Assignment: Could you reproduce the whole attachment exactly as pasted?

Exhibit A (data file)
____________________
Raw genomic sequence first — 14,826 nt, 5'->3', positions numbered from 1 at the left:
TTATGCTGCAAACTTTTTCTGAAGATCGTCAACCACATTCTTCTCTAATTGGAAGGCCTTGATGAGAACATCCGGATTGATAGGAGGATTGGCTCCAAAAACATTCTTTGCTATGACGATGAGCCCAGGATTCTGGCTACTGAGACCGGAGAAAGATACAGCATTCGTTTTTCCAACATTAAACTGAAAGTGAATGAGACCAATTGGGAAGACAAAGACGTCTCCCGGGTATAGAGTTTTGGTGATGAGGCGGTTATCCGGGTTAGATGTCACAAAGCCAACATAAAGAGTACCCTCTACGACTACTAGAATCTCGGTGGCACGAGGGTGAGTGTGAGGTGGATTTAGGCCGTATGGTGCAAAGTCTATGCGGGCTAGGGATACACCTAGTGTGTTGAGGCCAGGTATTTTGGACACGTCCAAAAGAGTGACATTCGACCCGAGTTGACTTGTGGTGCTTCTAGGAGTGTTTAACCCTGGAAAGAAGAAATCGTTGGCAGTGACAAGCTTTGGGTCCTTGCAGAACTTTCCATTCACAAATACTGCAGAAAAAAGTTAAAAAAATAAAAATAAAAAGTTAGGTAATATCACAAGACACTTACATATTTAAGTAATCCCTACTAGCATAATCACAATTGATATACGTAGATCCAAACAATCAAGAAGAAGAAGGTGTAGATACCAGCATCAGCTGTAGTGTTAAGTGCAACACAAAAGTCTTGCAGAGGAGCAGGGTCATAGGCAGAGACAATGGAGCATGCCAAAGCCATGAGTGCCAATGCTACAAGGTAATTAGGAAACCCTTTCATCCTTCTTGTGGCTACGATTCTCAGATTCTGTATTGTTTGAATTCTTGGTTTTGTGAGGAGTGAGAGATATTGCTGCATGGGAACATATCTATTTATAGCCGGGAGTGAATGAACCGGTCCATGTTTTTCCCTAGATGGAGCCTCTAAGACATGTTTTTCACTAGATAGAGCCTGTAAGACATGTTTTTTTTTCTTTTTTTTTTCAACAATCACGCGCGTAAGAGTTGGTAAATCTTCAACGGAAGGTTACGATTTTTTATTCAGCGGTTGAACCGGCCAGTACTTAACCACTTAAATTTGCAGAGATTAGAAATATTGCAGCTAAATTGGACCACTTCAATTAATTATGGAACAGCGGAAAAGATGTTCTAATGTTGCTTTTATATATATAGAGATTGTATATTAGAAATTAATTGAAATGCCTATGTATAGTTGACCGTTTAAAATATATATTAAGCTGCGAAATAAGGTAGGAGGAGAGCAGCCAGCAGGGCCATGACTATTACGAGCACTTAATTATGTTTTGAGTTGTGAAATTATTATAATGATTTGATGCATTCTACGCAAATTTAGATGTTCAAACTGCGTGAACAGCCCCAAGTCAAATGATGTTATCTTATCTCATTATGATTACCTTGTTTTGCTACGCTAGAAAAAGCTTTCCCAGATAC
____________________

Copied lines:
Raw genomic sequence first — 14,826 nt, 5'->3', positions numbered from 1 at the left:
TTATGCTGCAAACTTTTTCTGAAGATCGTCAACCACATTCTTCTCTAATTGGAAGGCCTTGATGAGAACATCCGGATTGATAGGAGGATTGGCTCCAAAAACATTCTTTGCTATGACGATGAGCCCAGGATTCTGGCTACTGAGACCGGAGAAAGATACAGCATTCGTTTTTCCAACATTAAACTGAAAGTGAATGAGACCAATTGGGAAGACAAAGACGTCTCCCGGGTATAGAGTTTTGGTGATGAGGCGGTTATCCGGGTTAGATGTCACAAAGCCAACATAAAGAGTACCCTCTACGACTACTAGAATCTCGGTGGCACGAGGGTGAGTGTGAGGTGGATTTAGGCCGTATGGTGCAAAGTCTATGCGGGCTAGGGATACACCTAGTGTGTTGAGGCCAGGTATTTTGGACACGTCCAAAAGAGTGACATTCGACCCGAGTTGACTTGTGGTGCTTCTAGGAGTGTTTAACCCTGGAAAGAAGAAATCGTTGGCAGTGACAAGCTTTGGGTCCTTGCAGAACTTTCCATTCACAAATACTGCAGAAAAAAGTTAAAAAAATAAAAATAAAAAGTTAGGTAATATCACAAGACACTTACATATTTAAGTAATCCCTACTAGCATAATCACAATTGATATACGTAGATCCAAACAATCAAGAAGAAGAAGGTGTAGATACCAGCATCAGCTGTAGTGTTAAGTGCAACACAAAAGTCTTGCAGAGGAGCAGGGTCATAGGCAGAGACAATGGAGCATGCCAAAGCCATGAGTGCCAATGCTACAAGGTAATTAGGAAACCCTTTCATCCTTCTTGTGGCTACGATTCTCAGATTCTGTATTGTTTGAATTCTTGGTTTTGTGAGGAGTGAGAGATATTGCTGCATGGGAACATATCTATTTATAGCCGGGAGTGAATGAACCGGTCCATGTTTTTCCCTAGATGGAGCCTCTAAGACATGTTTTTCACTAGATAGAGCCTGTAAGACATGTTTTTTTTTCTTTTTTTTTTCAACAATCACGCGCGTAAGAGTTGGTAAATCTTCAACGGAAGGTTACGATTTTTTATTCAGCGGTTGAACCGGCCAGTACTTAACCACTTAAATTTGCAGAGATTAGAAATATTGCAGCTAAATTGGACCACTTCAATTAATTATGGAACAGCGGAAAAGATGTTCTAATGTTGCTTTTATATATATAGAGATTGTATATTAGAAATTAATTGAAATGCCTATGTATAGTTGACCGTTTAAAATATATATTAAGCTGCGAAATAAGGTAGGAGGAGAGCAGCCAGCAGGGCCATGACTATTACGAGCACTTAATTATGTTTTGAGTTGTGAAATTATTATAATGATTTGATGCATTCTACGCAAATTTAGATGTTCAAACTGCGTGAACAGCCCCAAGTCAAATGATGTTATCTTATCTCATTATGATTACCTTGTTTTGCTACGCTAGAAAAAGCTTTCCCAGATAC